RG: One of the people who directed the video had that idea of a person getting robbed while they were in VR world. It wasn’t based on the song, but when he told me the idea, he said he thought it was up my alley. So it was more a situation of choosing which song it might go with. But the irony and humor behind it was perfect for this record, and I thought this song worked.
While there are serious topics on this record, I think it’s really important to ground it all in a sense of humor, since it just makes all of it so much more digestible. This video is a perfect balance of those two things, I think.
HMS: Yes, it could potentially be a very sad video, played differently!
RG: It kind of is! This old lady is having her physical, real-world life suffer because she’s in VR. Which is happening in real life, too, with people investing in the meta-verse. It’s insane! [Laughs] Life is stranger than fiction, in a way.
HMS: The song “At Least I’m Dancing” feels like it has some significance to this whole collection. It fits into this discussion of things that are wrong with society. Was that an intentionally hopeful song, or an answer to some of this?
RG: To me, that song is probably the most “me” thing that I’ve ever done. I’m always trying to literally dance the line between really dark, heavy stuff, and the humor in it all. That song is basically about that nihilistic thing when sometimes it’s all just too much and you want to say, “Fuck it!” And stop caring. You want to part on through until the end. But in the verses, it musically changes a lot, so it’s basically the two sides of it, the two ways of things. There’s a nihilistic dance chorus, then it breaks down, then it’s sort of that hopeful side.
That’s pretty much the space that I exist in. The biggest thing for me is trying not to fall into the nihilistic thing where I stop caring. I care a lot and I probably care too much about things. I’m making the point that it’s important to do that but also saying that sometimes it’s all too much. To bundle that up into a fun song, that’s the whole thing.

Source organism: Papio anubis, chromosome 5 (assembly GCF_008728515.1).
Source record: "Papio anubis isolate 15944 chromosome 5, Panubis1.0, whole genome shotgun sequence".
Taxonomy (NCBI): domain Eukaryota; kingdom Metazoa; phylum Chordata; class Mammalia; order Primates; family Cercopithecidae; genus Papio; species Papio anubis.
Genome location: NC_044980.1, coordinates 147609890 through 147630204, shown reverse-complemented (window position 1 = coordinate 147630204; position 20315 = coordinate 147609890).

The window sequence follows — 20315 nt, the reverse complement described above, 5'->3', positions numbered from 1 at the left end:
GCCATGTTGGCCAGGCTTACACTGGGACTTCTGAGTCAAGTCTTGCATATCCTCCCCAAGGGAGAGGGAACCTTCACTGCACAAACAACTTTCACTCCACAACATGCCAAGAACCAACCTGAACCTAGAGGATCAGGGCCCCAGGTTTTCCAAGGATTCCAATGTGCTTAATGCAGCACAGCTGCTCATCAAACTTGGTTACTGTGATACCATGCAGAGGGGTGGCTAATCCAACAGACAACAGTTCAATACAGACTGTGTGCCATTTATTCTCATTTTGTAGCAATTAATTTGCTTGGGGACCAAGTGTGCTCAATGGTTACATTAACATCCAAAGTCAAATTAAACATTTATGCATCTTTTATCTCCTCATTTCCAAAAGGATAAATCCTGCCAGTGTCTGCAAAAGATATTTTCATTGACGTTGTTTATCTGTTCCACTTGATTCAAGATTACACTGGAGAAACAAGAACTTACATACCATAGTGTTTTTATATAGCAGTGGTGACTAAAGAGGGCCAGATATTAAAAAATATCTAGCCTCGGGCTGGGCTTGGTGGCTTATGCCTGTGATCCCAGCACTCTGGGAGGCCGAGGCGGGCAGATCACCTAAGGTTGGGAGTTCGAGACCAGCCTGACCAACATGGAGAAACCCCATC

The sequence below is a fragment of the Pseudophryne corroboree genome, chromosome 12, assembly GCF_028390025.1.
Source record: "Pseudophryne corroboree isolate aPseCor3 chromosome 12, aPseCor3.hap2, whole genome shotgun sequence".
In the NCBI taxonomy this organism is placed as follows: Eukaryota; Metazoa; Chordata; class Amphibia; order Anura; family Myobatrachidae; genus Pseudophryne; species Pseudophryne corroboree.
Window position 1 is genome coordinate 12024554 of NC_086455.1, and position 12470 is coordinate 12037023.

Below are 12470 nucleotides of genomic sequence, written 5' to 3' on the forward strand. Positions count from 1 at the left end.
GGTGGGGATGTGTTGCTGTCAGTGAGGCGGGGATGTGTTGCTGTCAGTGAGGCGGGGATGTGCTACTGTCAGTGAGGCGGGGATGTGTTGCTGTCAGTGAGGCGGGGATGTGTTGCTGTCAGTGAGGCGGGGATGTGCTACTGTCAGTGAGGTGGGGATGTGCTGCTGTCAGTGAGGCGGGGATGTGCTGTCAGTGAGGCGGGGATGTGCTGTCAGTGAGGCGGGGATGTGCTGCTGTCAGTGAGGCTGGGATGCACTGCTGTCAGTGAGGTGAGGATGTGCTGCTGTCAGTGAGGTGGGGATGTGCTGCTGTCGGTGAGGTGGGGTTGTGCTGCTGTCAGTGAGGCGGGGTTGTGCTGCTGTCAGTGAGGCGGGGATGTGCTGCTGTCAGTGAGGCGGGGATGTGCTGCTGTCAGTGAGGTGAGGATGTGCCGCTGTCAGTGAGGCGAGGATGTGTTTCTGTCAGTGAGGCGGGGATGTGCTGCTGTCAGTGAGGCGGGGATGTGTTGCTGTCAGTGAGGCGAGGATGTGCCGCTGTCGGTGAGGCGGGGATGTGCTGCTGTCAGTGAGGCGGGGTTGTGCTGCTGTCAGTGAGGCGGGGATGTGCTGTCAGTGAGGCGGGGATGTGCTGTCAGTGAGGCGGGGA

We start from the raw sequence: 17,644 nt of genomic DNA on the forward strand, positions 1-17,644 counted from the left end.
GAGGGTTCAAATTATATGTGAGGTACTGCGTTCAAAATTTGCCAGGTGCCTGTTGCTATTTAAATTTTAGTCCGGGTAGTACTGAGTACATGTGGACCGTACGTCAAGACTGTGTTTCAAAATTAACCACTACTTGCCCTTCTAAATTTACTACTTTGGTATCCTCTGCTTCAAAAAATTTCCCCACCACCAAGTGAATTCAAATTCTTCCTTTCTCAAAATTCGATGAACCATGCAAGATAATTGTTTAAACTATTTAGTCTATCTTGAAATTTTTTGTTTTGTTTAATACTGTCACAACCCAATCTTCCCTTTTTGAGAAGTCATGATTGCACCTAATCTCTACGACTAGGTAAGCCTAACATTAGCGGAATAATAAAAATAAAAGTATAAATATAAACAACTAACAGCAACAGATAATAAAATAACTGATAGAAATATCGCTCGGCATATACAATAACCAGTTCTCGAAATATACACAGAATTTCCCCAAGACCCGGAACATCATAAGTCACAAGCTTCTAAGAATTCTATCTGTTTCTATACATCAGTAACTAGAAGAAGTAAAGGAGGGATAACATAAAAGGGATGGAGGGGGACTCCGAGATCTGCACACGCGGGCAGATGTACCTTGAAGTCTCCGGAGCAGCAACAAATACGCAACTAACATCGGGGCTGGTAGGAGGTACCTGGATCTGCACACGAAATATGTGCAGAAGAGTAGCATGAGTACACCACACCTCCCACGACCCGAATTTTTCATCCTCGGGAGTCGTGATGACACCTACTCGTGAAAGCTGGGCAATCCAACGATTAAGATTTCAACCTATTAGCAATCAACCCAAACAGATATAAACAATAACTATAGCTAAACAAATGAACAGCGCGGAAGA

HMS: I did notice a freedom there in the sonic elements. It’s energetic but it moves between these different aspects. It seems like you weren’t making yourself conform to a certain sound but exploring what worked best.
RG: It’s all over the place. It’s had a few different incarnations. The original demo is pretty drastically different. But when I started revisiting old songs and I started seeing what this record was, then I took that song and broke it down. I went back to just guitar and voice, and rebuilt back from scratch in a way that fit where things were going. In a lot of ways, there’s more simplicity, but we got to the point where the verses and the chorus were almost two different songs, but the question was how to make them work together.
We got it to a point where it could be played live as a trio and sent it to our ghost fourth member. He came in last minute and wanted to add some things. He added all this crazy shit into the chorus. There’s so much going on, like twinkling pianos and synthesizers. I was almost ready to just let the song go before he added all that in. His idea was the chorus and the verses were so different that we ought to lean into that. It took me a second to react, but I said, “I really like this. Even though I don’t even know what this is!”
HMS: I really like the fact that you kept all that. It seems like the sort of things some people cut from their records and miss out. Though it might be really hard to play live!
RG: I don’t know if we’d do it as a trio. I could almost see it as something with 50 people on stage like Talking Heads, super-maximalist. We’ll see.
HMS: If you end up touring with other bands, you could pull them into service.
RG: Yes! I am all about that kind of thing. We’ve done that in the past and we’ll end the show with 12 people on stage. I love the communal aspect. I think it should happen more.